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In Peru, an apology for wartime abuses

LIMA -- The country's president apologized for the 70,000 deaths from the 20-year battle with the Shining Path insurgency, and promised to punish officers whom a scathing report blamed for many of the worst abuses.

Alejandro Toledo announced the government would spend $800 million in the next 2 1/2 years on public works in the areas hurt most by the fighting from 1980 to 2000. But he didn't offer individual reparations that victims and human rights groups had sought.

The apology -- Toledo's first about the insurgency -- came three months after the government-appointed Truth and Reconciliation Commission issued a nine-volume report that said 70,000 people had died, and that military officers responsible for many of those deaths committed massive human rights abuses.

"In the name of the state, I apologize to all who suffered from the deaths, the disappearances . . . to all the victims of violence and terror," Toledo said in a prerecorded national address broadcast late Friday night.

Toledo promised to incorporate the commission's key findings into school textbooks and declared Dec. 10 "National Reconciliation Day."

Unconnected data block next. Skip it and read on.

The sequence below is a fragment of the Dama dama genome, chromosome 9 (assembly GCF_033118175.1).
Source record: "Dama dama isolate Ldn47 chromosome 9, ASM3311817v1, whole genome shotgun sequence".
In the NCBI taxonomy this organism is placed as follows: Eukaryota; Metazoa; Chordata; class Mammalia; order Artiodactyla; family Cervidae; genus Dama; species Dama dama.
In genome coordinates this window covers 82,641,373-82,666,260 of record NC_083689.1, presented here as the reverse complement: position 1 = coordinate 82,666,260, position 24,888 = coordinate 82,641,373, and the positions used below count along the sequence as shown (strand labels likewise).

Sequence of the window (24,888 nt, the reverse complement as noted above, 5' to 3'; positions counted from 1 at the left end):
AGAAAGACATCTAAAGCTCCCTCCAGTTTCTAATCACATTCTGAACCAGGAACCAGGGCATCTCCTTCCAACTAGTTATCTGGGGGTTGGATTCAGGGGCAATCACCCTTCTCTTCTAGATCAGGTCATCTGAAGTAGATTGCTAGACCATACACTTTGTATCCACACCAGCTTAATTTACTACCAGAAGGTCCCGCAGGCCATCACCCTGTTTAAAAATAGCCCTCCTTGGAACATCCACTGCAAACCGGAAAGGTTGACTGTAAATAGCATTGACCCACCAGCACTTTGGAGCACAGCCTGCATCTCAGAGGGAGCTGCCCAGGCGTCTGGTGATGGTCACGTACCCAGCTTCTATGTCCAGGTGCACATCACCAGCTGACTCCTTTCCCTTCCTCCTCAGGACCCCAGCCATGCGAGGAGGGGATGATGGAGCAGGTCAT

He also said that the attorney general's office and the judiciary will bring to justice those in the security forces who committed "painful excesses" while cracking down on the Shining Path.

The Truth and Reconciliation Commission's report said the conflict was exacerbated by deep racism and a misunderstanding of the highland Indians who comprised most of the victims.

The army was unfamiliar with the Shining Path's strategy and suspicious that many highland villages -- where Spanish was a second language -- supported the guerrillas. Both sides attacked villages, killing unarmed men, women, and children.

Commission members hope the report will force Peruvians to deal with a dark chapter in their history that many have tried to ignore. Conservative politicians and several retired army generals have criticized the commission for digging up the past.

The commission had called for reparations to individuals and communities that suffered.

Toledo said the "Peace and Development Plan" would improve health, education, electrification, and telecommunications.

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